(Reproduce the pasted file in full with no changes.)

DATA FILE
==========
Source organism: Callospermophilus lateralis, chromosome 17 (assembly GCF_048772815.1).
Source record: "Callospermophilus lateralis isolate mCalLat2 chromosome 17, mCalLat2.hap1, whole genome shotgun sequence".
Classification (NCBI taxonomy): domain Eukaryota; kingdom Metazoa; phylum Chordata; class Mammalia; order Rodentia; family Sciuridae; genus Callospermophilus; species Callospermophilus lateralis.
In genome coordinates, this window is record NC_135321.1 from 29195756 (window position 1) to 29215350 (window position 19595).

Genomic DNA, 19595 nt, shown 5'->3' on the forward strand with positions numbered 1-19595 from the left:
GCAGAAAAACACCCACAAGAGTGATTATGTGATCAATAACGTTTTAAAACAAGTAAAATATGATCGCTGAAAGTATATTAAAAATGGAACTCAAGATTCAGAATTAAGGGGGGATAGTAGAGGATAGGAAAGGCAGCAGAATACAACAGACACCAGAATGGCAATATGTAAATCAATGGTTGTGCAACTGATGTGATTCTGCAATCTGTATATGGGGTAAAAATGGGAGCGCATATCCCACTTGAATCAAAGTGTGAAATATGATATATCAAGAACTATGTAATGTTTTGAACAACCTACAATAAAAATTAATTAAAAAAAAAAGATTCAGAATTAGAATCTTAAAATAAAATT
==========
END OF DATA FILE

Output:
Source organism: Callospermophilus lateralis, chromosome 17 (assembly GCF_048772815.1).
Source record: "Callospermophilus lateralis isolate mCalLat2 chromosome 17, mCalLat2.hap1, whole genome shotgun sequence".
Classification (NCBI taxonomy): domain Eukaryota; kingdom Metazoa; phylum Chordata; class Mammalia; order Rodentia; family Sciuridae; genus Callospermophilus; species Callospermophilus lateralis.
In genome coordinates, this window is record NC_135321.1 from 29195756 (window position 1) to 29215350 (window position 19595).

Genomic DNA, 19595 nt, shown 5'->3' on the forward strand with positions numbered 1-19595 from the left:
GCAGAAAAACACCCACAAGAGTGATTATGTGATCAATAACGTTTTAAAACAAGTAAAATATGATCGCTGAAAGTATATTAAAAATGGAACTCAAGATTCAGAATTAAGGGGGGATAGTAGAGGATAGGAAAGGCAGCAGAATACAACAGACACCAGAATGGCAATATGTAAATCAATGGTTGTGCAACTGATGTGATTCTGCAATCTGTATATGGGGTAAAAATGGGAGCGCATATCCCACTTGAATCAAAGTGTGAAATATGATATATCAAGAACTATGTAATGTTTTGAACAACCTACAATAAAAATTAATTAAAAAAAAAAGATTCAGAATTAGAATCTTAAAATAAAATT